Then, in parts 2 and 3, we exemplify these three aspects of bhakti yoga through translations from the Bhagavata itself as source text. We have noted that it is the stories of Krsna as Isvara/Bhagavan when He incarnated into the world that have most especially delighted and enchanted bhaktas from all Hindu devotional traditions across the ages and that have made the Bhagavata the most devotionally influential text in Hinduism along with the Ramayana. The innermost core of bhakti yoga in the Krsna tradition is nothing other than the expression of this enchantment.
The Practices of Bhakti
Vaidhi (Prescriptive) B hakti and Raganuga (Spontaneous) Bhakti
In the Bhakti Sandarbha, Jiva structures his analysis of bhakti yoga around a twofold categorization: vaidhi bhakti and raganugabhakti. Vaidhi bhakti is devotion prompted by rules and prescriptions (vidhi) — the injunctions of scripture. In other words, it consists of regulated practices established by tradition — which typically means texts associated with Isvara (for instance, see Gita IV.7–8) or with accomplished predecessor bhaktas who attained success in the past and are therefore devotional exemplars and authorities such as our Gosvamis. Raganuga bhakti manifests in the case of very rare souls in the form of devotion that has no need for following prescribed or formalized methods but rather results spontaneously from natural innate attraction (raga) for Isvara. In Rupa's words, vaidhi "is born from the prescriptions of the sacred texts, rather than emerging from the development of desire for God," as is the case with raganuga (haktirasamrtasindhu Eastern Quadrant 2.6). Vaidhi is the method adopted by the vast majority of practitioners who strive to cultivate bhakti, while raganuga stems from inherent attraction unmediated by regulations — at least in this life (in fact, raganuga usually stems from perfected past-life vaidhi practice but can in rare cases be attained by grace).
However, we should immediately note for those familiar with yoga concepts that the type of raga in raganuga (literally, "following" anuga, raga) reflects the highest type of yogic attainment in this system, since it is focused exclusively on Isvara, as will be discussed in detail later, and is not to be confused with mundane desire — the raga of Patañjali, for example, which, stemming from ignorance, is focused on the body and mind and is an obstacle to yoga (a klesa per Yoga Sutras II.4–7). We will first consider vaidhi bhakti, which will introduce us to the nine standard practices typically associated with the term bhakti yoga and thus with the central theme of this book, and then raganuga.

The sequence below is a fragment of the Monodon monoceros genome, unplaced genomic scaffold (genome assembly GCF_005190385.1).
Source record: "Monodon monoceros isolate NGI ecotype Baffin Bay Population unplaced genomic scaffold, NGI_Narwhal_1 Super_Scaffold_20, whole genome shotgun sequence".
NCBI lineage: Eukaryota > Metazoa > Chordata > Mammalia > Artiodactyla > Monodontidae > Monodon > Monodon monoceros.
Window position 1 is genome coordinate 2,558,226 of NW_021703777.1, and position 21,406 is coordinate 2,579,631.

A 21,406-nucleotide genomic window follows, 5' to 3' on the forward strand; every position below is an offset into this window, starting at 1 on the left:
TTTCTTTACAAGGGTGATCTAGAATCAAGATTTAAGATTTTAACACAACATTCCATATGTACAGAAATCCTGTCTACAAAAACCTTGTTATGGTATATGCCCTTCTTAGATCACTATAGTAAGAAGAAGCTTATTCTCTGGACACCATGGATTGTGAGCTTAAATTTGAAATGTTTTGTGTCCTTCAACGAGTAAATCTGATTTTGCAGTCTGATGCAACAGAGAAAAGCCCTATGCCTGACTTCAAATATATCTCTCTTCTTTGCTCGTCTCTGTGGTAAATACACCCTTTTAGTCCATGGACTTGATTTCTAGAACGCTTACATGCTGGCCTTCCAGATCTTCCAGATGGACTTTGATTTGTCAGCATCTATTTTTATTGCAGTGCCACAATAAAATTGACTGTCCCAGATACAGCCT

The Nine Practices of Vaidhi Bhakti
The Bhagavata distills the actual practices of bhakti into nine basic activities that constitute the standard classical Vaisnava list of primary bhakti yoga processes:
The nine characteristics of bhakti that people can offer to Visnuare: hearing about Him, singing about Him, remembering Him, serving His feet, worshipping Him, glorifying Him, considering oneself His servant, considering oneself His friend, and surrendering completely to Him. (VII.5.23)
Thus, just as the practices for generic or classical yoga as articulated in the Yoga Sutras are schematized by Patañjali as consisting of eight limbs, the astanga (II.29ff.), even as there were multiple variants and alternative models; and just as some of the Vedanta traditions divide jñana yoga, the path of knowledge, into three (or four) primary activities; so the classical practices of bhakti yoga are formalized as comprising these nine, even as this list is certainly not exhaustive or exclusive as we will see. We will discuss these processes one by one.